We shouldn't let the Home Secretary load the dice over human rights

There is no justification for the new immigration bill – and it's a move guaranteed to harm unpopular minorities, writes Adam Wagner.

In today's Queen's Speech the Government announced plans to limit the use of Article 8 of the European Convention on Human Rights. The changes are likely to be popular, thanks to longstanding campaigns by some newspapers to restrict the rights of foreigners who have committed crimes here. 

But there are reasons why we should be very wary about this proposal, as it could greatly alter the balance of power between judges and the Executive. 

The proposals themselves are a bit vague. The new Immigration Bill will:

give the full force of legislation to the policy we have already adopted in the Immigration Rules. The courts would therefore be required to properly reflect the balance given to the public interest when ruling on immigration cases.

Helpfully, the Daily Mail has some more detail:

The legislation will add legal weight to guidance for judges introduced last July by Theresa May that foreign criminals should be able to use Article 8 of the Human Rights Act in exceptional circumstances only. 

What should we make of this? Let's start with the basics.

Article 8 of the European Convention on Human Rights is sometimes said to give people an unqualified right to family and private life. That is simply wrong. The full text begins by saying that "everyone has the right to respect for his private and family life...". But it goes on. The right can be interfered with by public authorities if that interference is:

in accordance with the law and is necessary in a democratic society in the interests of national security, public safety or the economic well-being of the country, for the prevention of disorder or crime, for the protection of health or morals, or for the protection of the rights and freedoms of others

So the first thing to understand is that Article 8 is already heavily 'qualified'. Judges know this. They can, and regularly do, decide that national security and public safety trump a person's right to family and private life. Indeed, primary legislation already tells judges that deportation for serious crimes is "conducive to the public good".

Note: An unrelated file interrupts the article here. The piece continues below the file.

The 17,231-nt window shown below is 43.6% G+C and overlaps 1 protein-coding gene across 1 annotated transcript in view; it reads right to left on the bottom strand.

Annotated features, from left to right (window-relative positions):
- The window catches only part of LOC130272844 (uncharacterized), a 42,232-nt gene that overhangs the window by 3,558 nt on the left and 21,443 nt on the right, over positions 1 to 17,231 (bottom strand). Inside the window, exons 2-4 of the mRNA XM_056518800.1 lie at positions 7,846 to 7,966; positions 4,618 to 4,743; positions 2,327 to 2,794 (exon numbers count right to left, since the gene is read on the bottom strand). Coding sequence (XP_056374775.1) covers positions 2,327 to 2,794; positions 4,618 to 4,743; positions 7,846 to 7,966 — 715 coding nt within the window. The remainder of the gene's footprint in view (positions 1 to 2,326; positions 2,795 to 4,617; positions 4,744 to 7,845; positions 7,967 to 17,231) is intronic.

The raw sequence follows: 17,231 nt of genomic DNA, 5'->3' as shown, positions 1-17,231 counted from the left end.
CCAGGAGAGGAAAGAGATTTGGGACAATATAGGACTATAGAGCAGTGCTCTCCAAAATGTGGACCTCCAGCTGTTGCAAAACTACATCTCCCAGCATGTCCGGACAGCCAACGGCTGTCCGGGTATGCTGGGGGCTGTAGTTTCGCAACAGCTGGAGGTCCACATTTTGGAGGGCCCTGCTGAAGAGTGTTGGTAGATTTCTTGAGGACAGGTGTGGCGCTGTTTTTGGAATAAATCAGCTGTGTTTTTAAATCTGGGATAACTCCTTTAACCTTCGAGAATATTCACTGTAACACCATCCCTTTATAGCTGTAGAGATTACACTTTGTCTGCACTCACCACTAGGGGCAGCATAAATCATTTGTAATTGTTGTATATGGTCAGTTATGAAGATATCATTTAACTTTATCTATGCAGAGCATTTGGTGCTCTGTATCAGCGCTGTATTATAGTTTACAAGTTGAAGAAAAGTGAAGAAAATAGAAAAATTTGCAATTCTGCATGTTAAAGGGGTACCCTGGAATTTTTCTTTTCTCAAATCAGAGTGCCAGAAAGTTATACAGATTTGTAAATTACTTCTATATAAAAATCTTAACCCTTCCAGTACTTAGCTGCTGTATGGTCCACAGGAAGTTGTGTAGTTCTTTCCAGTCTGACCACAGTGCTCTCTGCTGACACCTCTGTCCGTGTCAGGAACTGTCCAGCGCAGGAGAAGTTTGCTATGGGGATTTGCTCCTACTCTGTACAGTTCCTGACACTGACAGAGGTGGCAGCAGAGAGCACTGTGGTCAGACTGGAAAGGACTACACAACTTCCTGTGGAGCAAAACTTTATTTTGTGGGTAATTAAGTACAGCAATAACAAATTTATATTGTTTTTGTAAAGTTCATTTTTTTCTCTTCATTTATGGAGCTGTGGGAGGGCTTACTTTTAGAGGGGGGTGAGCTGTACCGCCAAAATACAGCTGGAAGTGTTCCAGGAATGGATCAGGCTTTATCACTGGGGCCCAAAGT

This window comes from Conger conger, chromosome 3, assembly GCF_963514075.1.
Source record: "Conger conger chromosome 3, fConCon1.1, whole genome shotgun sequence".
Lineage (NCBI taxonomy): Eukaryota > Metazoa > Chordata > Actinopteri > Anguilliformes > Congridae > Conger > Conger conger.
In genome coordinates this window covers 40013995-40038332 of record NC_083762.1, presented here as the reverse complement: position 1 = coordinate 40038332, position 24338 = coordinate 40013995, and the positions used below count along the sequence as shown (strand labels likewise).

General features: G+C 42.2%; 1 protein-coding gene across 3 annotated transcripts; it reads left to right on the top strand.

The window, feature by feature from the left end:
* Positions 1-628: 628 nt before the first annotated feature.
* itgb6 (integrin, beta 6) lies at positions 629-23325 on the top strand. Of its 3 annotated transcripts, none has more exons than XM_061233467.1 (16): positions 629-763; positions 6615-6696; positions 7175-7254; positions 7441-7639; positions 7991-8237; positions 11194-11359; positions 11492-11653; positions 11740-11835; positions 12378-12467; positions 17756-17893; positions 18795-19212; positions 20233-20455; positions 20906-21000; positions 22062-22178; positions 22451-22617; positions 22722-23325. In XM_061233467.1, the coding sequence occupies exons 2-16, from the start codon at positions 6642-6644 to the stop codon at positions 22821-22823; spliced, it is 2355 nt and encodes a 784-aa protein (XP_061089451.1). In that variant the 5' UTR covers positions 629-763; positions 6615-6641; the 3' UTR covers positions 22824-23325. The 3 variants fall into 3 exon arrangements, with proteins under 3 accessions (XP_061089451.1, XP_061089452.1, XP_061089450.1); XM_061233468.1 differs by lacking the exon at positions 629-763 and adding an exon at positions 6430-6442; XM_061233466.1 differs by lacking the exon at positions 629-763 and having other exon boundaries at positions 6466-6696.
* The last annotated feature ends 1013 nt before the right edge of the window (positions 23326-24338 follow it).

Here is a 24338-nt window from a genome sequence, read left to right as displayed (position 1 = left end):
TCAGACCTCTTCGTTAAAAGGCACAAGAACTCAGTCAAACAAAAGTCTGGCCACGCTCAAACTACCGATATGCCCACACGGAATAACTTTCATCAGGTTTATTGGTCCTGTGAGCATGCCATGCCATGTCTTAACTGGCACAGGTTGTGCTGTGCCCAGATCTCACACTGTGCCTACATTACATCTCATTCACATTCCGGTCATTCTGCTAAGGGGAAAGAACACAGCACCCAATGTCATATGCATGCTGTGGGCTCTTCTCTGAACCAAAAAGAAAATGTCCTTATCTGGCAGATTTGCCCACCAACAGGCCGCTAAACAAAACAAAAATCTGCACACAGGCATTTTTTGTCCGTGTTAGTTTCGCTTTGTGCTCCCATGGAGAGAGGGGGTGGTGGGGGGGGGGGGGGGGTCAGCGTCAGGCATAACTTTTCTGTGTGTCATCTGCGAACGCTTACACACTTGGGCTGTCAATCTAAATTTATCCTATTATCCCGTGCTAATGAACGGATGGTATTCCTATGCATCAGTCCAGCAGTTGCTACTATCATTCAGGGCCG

Fact sensitive

How do judges decide? Any decision about human rights involves a  fact-sensitive balancing exercise. Tribunal judges will usually hear oral evidence and decide, for example, how close the person threatened with deportation is to their three young British children, and how badly the children will be affected. They will also  consider evidence of the seriousness of that person's crimes, their likelihood of reoffending and the threat to public safety of them staying in the country. They will then reach a decision - such as this one.

The crucial thing to understand is that Parliament - through the Human Rights Act - has given judges the job of interpreting whether public authorities have breached individuals' human rights.

The reason for this is simple. Public authorities, such as the Home Office, have a legal duty to act in a way which does not breach human rights. If they fail in that duty, an individual can take them to court to enforce their rights. Logically, public authorities shouldn't be the judges in their own cases, which is why judges are brought in to referee. That is central to our balance of power system: Parliament decides the law, judges determine whether public authorities are acting within the law.

Perverse decisions

The Home Office is invariably the respondent in decisions about deportation. It is on one side of the case, and sometimes loses but also regularly wins. When the Home Office loses, like any party to litigation, it has the right to apply to appeal the judgment.

It is also open to a Home Secretary to argue that judges' decisions are so perverse that the basic balancing exercise needs to be taken out of their hands by changing the law. That is what is about to happen. It seems that the Home Office wants to upgrade recent immigration rules changes to primary legislation, which would prevent courts from ignoring them in favour of the ordinary Article 8 balancing exercise. Most notably, in some foreign deportation cases "it will only be in exceptional circumstances that the public interest in deportation will be outweighed by other factors".